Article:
In October 2016, an Uber trucking subsidiary named Otto delivered 2,000 cases of Budweiser 120 miles from Fort Collins, Colorado, to Colorado Springs—without a driver at the wheel. Within a few years, this technology will go from prototype to full production. The biggest cost savings for the trucking industry will eventually come from eliminating the driver entirely and that means millions of truck drivers will be out of a job! The idea that commercial trucking could be done by robots is a relatively new idea – and a potentially controversial one, given the possibility that robots could one day replace human drivers.
In a recent article, titled You Will Lose Your Job to a Robot—and Sooner Than You Think‘, the American political blogger and columnist, Kevin Drum, makes a compelling argument why the future of work looks bleak. His central idea lies in the exponential progression of Artificial Intelligence (AI). According to his article, AI will reach 1/10th the power of the human brain by 2035; by 2045, we will have full human-level AI.
In the future, the meaning of work will change, as history has demonstrated. In the context of AI, the following categorical changes are to be expected:
As per the article:
Routine tasks will be the first to go—and thanks to advances in robotics engineering, both physical and cognitive tasks will be affected. Nonroutine jobs will be next: surgeons, novelists, construction workers, police officers, and so forth. These jobs could all be fully automated during the 2040s. By 2060, AI-based robots will be capable of performing any task currently done by humans.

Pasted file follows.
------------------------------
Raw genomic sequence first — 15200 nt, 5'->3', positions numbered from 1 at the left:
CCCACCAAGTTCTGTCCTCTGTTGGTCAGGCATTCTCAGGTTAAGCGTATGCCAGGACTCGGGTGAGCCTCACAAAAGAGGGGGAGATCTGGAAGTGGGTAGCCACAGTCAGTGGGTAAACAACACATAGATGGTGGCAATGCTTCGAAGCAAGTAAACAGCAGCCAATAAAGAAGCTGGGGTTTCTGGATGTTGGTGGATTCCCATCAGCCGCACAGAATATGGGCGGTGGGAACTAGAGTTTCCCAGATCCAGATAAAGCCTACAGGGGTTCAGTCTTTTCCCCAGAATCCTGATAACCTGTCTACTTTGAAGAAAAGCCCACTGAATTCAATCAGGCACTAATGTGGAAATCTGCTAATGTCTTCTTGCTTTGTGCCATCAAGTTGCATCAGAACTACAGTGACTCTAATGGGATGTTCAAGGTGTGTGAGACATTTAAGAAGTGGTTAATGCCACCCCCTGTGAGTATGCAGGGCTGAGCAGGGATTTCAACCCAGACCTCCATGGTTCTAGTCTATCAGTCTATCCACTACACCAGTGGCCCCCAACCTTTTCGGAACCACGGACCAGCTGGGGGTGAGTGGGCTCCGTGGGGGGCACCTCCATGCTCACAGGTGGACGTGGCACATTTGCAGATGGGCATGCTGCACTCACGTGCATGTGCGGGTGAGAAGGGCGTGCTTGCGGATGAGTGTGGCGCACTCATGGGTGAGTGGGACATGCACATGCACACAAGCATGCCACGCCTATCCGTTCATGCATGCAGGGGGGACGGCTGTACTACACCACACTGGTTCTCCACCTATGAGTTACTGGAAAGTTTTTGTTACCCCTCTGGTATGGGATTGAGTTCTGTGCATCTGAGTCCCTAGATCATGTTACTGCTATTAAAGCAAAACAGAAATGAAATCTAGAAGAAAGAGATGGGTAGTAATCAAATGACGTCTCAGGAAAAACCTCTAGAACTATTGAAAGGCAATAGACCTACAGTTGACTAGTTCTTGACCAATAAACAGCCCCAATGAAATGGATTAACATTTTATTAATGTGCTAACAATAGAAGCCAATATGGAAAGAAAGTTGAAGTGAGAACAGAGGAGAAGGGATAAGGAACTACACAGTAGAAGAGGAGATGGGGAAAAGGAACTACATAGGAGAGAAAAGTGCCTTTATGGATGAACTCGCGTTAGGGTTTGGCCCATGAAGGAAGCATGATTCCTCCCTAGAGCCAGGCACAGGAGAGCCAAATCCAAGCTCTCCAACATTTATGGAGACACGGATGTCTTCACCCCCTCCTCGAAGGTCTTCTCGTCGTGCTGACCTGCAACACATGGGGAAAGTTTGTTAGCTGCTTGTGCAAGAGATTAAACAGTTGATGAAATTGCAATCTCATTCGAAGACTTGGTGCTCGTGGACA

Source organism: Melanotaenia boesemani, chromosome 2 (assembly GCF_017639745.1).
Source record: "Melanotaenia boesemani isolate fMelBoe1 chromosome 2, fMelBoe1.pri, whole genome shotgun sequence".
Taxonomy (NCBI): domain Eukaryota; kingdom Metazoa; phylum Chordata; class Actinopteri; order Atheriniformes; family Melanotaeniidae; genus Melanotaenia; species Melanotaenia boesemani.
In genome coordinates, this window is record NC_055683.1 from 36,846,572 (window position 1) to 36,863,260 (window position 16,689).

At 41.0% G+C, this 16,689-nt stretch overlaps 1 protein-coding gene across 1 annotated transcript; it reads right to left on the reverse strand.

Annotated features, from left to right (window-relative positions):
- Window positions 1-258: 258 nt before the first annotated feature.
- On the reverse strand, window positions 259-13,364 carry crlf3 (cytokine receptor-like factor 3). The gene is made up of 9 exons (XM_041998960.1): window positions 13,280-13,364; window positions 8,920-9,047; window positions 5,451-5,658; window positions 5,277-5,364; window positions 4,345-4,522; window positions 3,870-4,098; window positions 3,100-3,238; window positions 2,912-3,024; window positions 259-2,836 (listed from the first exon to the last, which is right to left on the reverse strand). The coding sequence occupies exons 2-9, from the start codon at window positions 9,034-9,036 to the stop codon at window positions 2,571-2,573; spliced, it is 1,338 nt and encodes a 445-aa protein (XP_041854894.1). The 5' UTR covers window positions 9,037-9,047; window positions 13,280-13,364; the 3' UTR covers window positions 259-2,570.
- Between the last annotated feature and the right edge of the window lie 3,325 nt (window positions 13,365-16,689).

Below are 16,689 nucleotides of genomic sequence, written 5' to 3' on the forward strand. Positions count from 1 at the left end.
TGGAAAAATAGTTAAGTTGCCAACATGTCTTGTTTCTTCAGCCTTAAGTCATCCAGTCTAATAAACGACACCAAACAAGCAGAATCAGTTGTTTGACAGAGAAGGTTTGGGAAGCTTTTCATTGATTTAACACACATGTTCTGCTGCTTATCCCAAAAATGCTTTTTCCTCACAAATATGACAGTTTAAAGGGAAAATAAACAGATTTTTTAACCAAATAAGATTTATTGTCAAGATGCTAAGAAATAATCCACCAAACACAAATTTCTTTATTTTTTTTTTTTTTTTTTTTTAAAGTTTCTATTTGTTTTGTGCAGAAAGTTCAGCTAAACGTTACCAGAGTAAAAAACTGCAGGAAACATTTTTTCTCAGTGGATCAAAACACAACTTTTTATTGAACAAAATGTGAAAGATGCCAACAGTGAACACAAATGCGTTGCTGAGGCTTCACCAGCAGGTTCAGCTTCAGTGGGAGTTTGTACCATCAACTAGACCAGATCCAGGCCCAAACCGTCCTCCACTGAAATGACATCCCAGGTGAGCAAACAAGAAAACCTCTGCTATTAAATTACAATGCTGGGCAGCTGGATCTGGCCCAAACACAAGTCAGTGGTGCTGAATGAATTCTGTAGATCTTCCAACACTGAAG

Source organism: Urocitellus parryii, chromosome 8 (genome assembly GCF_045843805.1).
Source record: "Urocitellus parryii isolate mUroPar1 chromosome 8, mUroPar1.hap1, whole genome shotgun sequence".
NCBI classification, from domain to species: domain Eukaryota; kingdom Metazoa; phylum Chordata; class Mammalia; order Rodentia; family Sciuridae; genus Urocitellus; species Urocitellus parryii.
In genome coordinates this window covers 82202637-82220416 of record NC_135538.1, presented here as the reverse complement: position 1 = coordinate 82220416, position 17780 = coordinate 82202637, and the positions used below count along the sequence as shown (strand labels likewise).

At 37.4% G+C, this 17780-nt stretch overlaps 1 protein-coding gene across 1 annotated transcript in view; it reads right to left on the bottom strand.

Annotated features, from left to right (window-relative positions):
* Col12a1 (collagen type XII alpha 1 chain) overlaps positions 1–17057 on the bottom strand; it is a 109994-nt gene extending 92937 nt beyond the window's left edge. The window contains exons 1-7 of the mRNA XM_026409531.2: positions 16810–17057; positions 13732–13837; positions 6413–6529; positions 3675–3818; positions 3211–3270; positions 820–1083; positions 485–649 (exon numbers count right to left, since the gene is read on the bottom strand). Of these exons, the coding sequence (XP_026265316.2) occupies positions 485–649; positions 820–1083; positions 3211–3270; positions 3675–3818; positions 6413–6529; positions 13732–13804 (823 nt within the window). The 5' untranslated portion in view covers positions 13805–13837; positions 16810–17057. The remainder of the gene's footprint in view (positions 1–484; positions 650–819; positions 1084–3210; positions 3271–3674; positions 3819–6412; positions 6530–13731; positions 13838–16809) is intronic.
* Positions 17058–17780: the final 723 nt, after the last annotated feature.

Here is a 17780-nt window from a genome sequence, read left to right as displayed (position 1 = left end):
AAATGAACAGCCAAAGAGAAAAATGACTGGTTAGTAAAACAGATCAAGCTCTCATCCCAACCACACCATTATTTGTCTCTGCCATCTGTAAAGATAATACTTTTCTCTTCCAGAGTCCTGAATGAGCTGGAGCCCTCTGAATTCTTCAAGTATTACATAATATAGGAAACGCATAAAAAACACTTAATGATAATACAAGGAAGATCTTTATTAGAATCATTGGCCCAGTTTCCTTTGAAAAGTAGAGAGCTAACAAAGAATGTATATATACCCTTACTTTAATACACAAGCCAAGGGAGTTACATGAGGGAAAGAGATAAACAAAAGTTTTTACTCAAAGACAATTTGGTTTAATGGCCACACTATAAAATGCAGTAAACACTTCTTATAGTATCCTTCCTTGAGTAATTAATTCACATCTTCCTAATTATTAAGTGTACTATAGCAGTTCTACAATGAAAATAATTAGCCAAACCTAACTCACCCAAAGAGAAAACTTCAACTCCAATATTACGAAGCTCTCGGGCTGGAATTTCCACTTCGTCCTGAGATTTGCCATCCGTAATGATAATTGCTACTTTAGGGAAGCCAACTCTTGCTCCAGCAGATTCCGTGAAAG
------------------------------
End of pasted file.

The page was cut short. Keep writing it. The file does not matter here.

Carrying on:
Some silver lining
Personally, my views on the future of work digresses from those of these futurists and fear-mongers. AI becomes a very potent resource only if we have it under our control. If we can control its release, we win. To give you an analogy, the water in a dam could be deployed to a myriad of beneficial purposes. To do so, we need a framework, tools, and structures to harness this natural resource.
Similarly, we should be thinking of AI and robots in the framework as we control the dynamics of water. Much of the futuristic thinking seems stuck in the previous era when knowledge was hard to come by and we celebrated each new piece of the puzzle as it emerged. However, what we should be celebrating is our ability to build the dam and control the forces of nature.
A note for self-proclaimed futurists
Futurists need to learn how to think holistically. They seem to assume that those being left behind by the technological disruptions will just succumb and die to make way for the glorious new day that is coming. But, what they’re missing out on the element of human ingenuity, resilience, and adaptability. To me, knowledge is the engine that drives human development – and it has been throughout history. AI takes the knowledge to its pinnacle. Combined with machines and human ingenuity, this tipping point is poised to alter – what it means to be human. Therefore, futurists need to think about the entire picture, all the parts involved in the human endeavour, and not just the latest fads that are fun to speculate about.
So, instead of saying:
AI is amazing, it will do this, it will do that
We should be asking:
What do we want AI to do? And when? How fast do we want to bring it online? How are we going to control the pace of it’s emergence? To what degree should it emerge at all?